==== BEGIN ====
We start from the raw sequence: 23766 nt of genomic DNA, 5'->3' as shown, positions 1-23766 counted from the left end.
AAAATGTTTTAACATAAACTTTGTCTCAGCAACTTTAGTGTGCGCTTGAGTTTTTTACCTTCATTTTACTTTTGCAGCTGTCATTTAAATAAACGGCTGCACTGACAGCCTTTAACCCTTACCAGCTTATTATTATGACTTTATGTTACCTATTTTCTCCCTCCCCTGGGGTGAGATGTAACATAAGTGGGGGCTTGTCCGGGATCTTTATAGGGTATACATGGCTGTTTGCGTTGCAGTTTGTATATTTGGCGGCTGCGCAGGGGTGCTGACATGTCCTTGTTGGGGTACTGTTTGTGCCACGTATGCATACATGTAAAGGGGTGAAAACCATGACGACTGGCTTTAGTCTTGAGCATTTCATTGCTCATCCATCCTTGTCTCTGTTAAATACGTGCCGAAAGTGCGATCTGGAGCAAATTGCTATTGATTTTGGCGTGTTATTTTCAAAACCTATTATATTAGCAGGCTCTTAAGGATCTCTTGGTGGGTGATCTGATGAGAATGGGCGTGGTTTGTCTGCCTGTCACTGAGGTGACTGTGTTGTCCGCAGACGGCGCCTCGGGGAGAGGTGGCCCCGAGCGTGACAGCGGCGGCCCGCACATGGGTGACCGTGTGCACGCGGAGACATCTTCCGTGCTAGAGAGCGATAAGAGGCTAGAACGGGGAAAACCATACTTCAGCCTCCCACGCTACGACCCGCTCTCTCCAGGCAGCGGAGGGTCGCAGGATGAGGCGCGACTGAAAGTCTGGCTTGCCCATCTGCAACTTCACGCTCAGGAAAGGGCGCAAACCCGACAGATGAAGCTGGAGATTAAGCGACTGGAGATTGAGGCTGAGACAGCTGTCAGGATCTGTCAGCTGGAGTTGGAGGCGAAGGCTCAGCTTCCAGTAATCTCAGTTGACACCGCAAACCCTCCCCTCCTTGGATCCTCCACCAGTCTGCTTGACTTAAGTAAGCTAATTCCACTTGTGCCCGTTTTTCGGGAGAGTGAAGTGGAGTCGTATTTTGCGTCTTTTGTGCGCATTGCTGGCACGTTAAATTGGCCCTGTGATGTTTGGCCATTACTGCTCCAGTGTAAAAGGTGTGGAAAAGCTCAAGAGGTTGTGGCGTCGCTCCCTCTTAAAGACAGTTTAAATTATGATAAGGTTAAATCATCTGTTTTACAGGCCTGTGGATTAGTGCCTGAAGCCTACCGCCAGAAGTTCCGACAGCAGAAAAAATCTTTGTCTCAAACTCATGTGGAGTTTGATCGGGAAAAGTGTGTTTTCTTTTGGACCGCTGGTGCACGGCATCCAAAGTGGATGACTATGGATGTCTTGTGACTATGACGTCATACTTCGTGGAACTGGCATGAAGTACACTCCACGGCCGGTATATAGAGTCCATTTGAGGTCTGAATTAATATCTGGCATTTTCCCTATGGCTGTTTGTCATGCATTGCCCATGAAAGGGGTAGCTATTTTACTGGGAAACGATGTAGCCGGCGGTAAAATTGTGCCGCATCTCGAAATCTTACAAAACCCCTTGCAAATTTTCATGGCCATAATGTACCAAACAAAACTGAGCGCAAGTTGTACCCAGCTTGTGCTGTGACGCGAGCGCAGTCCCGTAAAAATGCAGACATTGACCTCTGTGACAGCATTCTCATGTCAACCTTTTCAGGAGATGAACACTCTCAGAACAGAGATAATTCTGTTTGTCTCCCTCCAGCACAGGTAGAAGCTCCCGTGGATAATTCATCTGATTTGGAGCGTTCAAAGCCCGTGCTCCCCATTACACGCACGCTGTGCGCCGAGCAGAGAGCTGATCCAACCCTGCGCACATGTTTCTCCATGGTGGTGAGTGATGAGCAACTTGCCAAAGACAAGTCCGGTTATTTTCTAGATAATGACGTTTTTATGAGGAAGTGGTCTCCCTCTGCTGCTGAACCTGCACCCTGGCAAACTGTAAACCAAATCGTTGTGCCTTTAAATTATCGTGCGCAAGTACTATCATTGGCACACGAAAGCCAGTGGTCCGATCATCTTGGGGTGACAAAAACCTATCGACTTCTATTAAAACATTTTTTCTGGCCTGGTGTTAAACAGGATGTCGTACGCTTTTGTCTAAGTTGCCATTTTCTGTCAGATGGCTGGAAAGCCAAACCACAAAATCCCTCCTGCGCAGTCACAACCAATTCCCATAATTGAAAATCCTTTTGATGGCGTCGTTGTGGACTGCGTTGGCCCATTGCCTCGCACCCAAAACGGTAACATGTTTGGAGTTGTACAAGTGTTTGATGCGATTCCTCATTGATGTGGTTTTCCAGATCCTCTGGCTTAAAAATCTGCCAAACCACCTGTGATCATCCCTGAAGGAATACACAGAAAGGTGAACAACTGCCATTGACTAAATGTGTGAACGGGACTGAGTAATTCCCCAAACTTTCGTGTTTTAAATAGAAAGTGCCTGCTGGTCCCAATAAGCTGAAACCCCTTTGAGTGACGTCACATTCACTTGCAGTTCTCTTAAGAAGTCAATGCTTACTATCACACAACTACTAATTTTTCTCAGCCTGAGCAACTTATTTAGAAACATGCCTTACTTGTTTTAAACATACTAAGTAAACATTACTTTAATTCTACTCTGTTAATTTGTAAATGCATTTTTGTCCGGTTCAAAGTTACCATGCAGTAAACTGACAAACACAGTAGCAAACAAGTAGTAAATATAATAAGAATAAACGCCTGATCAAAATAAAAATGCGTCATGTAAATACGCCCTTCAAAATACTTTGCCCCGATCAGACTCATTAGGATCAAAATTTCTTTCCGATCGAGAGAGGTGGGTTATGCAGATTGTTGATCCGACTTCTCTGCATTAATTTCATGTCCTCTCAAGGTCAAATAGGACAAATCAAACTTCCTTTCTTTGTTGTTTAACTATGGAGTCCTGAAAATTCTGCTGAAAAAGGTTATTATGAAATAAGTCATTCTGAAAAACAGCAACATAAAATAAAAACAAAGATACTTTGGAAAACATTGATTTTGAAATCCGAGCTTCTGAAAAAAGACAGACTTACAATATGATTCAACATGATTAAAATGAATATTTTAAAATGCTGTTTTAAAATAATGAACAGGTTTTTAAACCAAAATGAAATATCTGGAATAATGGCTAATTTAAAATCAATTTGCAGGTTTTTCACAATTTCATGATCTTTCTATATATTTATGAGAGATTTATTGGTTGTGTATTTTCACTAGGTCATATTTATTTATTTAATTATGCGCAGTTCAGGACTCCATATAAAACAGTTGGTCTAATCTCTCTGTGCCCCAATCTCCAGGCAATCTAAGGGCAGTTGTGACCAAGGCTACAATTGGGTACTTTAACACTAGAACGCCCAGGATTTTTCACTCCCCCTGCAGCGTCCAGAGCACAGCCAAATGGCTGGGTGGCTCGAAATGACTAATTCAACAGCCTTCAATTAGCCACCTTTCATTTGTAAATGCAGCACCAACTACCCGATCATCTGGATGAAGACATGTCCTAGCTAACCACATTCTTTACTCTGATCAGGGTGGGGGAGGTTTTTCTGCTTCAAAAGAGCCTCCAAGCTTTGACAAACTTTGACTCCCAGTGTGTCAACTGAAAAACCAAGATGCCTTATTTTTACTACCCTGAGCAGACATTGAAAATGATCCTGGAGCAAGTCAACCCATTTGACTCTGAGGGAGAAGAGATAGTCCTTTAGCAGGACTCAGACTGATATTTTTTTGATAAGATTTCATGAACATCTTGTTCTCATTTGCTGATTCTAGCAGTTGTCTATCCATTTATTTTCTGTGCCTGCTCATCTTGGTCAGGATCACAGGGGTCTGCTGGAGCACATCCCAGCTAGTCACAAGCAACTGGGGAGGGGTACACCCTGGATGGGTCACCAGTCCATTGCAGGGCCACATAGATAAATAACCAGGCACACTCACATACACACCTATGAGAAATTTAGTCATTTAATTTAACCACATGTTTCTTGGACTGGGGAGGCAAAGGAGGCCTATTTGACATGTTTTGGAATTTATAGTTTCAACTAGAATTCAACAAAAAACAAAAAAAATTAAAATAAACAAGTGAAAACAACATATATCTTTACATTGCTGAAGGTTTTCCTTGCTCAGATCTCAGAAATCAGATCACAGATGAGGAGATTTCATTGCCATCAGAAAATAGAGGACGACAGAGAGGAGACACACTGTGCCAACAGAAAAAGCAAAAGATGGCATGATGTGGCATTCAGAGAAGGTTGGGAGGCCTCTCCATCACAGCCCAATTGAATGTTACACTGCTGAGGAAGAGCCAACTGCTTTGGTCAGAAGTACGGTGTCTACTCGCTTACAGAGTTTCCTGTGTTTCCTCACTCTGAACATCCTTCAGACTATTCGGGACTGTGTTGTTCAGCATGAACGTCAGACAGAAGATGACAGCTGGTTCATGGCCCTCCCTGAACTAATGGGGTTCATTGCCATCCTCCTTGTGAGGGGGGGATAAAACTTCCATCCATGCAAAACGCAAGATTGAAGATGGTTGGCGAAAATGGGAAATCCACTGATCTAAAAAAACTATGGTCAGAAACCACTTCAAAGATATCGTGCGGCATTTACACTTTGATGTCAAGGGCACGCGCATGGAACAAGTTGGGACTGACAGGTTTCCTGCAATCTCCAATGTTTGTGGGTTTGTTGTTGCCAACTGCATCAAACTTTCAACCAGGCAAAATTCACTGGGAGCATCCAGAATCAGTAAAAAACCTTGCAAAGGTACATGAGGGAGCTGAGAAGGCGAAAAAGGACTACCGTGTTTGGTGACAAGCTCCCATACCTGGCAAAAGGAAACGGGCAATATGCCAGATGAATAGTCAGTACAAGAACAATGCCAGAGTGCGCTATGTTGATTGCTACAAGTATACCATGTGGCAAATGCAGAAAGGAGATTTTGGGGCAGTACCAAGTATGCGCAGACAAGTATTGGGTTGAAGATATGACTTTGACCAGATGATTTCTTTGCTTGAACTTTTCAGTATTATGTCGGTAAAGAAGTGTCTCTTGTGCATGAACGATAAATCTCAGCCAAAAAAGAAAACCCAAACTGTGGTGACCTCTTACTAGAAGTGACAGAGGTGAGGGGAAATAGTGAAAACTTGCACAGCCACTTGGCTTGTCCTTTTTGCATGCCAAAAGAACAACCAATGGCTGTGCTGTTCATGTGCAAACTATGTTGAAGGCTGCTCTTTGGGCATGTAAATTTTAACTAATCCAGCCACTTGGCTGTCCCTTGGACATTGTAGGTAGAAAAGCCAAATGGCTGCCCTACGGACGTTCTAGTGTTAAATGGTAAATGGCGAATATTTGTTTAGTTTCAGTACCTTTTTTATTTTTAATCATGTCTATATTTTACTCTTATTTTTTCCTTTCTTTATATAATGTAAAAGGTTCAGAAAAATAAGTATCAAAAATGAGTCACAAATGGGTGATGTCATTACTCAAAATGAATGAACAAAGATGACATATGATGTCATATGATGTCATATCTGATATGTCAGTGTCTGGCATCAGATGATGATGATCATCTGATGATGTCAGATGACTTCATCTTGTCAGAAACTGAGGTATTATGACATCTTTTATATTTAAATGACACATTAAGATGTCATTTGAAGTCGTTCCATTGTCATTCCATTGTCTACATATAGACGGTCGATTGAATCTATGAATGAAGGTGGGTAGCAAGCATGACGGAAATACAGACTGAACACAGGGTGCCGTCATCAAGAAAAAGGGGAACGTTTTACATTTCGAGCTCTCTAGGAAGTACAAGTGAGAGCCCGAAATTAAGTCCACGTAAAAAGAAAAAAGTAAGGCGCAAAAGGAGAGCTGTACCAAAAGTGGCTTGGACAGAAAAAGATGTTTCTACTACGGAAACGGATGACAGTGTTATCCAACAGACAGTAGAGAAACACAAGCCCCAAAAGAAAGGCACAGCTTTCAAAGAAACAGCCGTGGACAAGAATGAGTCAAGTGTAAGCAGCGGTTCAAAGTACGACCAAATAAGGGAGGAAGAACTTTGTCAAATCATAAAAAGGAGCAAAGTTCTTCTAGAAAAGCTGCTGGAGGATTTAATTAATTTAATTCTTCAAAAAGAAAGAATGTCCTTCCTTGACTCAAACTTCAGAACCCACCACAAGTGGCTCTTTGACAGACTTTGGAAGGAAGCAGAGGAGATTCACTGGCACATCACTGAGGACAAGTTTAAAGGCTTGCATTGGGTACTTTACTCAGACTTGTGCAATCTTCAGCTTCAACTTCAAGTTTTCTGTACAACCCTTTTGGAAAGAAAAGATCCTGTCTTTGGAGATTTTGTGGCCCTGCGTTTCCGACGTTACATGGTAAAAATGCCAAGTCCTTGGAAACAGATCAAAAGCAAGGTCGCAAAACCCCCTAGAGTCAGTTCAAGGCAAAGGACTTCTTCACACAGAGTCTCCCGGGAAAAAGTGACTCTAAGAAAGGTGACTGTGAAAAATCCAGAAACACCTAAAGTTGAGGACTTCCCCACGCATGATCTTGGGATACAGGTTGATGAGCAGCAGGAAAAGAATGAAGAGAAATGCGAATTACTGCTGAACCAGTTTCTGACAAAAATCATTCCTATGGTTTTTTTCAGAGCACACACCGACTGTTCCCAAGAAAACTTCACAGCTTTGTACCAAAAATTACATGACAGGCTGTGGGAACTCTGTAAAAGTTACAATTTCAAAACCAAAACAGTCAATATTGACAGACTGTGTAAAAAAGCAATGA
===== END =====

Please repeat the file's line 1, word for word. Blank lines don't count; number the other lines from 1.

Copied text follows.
We start from the raw sequence: 23766 nt of genomic DNA, 5'->3' as shown, positions 1-23766 counted from the left end.